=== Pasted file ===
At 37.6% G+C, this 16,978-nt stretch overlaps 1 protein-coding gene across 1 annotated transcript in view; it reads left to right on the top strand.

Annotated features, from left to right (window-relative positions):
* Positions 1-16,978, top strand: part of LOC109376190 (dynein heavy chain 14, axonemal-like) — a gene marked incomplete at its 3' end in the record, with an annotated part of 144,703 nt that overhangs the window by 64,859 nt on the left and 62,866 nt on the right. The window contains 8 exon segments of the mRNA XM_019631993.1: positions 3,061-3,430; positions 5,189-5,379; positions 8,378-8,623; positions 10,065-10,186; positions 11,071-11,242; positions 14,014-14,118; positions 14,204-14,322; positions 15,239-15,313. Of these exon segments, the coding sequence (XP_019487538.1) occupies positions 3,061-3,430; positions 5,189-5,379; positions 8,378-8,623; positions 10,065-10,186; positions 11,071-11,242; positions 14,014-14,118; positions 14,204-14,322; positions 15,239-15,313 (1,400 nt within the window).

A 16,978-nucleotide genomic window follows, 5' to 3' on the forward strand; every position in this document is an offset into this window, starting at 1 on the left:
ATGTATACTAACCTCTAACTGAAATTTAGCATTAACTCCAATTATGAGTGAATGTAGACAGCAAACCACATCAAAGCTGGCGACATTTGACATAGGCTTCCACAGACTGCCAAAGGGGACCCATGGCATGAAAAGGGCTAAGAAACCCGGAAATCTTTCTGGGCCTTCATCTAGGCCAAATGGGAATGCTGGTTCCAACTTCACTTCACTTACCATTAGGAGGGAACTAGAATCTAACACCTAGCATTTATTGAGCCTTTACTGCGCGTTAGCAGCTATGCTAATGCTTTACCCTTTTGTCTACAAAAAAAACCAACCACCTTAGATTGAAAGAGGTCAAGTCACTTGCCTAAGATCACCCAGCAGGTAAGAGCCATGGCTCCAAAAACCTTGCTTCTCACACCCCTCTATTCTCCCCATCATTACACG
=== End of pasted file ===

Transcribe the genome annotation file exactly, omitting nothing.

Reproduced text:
At 37.6% G+C, this 16,978-nt stretch overlaps 1 protein-coding gene across 1 annotated transcript in view; it reads left to right on the top strand.

Annotated features, from left to right (window-relative positions):
* Positions 1-16,978, top strand: part of LOC109376190 (dynein heavy chain 14, axonemal-like) — a gene marked incomplete at its 3' end in the record, with an annotated part of 144,703 nt that overhangs the window by 64,859 nt on the left and 62,866 nt on the right. The window contains 8 exon segments of the mRNA XM_019631993.1: positions 3,061-3,430; positions 5,189-5,379; positions 8,378-8,623; positions 10,065-10,186; positions 11,071-11,242; positions 14,014-14,118; positions 14,204-14,322; positions 15,239-15,313. Of these exon segments, the coding sequence (XP_019487538.1) occupies positions 3,061-3,430; positions 5,189-5,379; positions 8,378-8,623; positions 10,065-10,186; positions 11,071-11,242; positions 14,014-14,118; positions 14,204-14,322; positions 15,239-15,313 (1,400 nt within the window).

A 16,978-nucleotide genomic window follows, 5' to 3' on the forward strand; every position in this document is an offset into this window, starting at 1 on the left:
ATGTATACTAACCTCTAACTGAAATTTAGCATTAACTCCAATTATGAGTGAATGTAGACAGCAAACCACATCAAAGCTGGCGACATTTGACATAGGCTTCCACAGACTGCCAAAGGGGACCCATGGCATGAAAAGGGCTAAGAAACCCGGAAATCTTTCTGGGCCTTCATCTAGGCCAAATGGGAATGCTGGTTCCAACTTCACTTCACTTACCATTAGGAGGGAACTAGAATCTAACACCTAGCATTTATTGAGCCTTTACTGCGCGTTAGCAGCTATGCTAATGCTTTACCCTTTTGTCTACAAAAAAAACCAACCACCTTAGATTGAAAGAGGTCAAGTCACTTGCCTAAGATCACCCAGCAGGTAAGAGCCATGGCTCCAAAAACCTTGCTTCTCACACCCCTCTATTCTCCCCATCATTACACG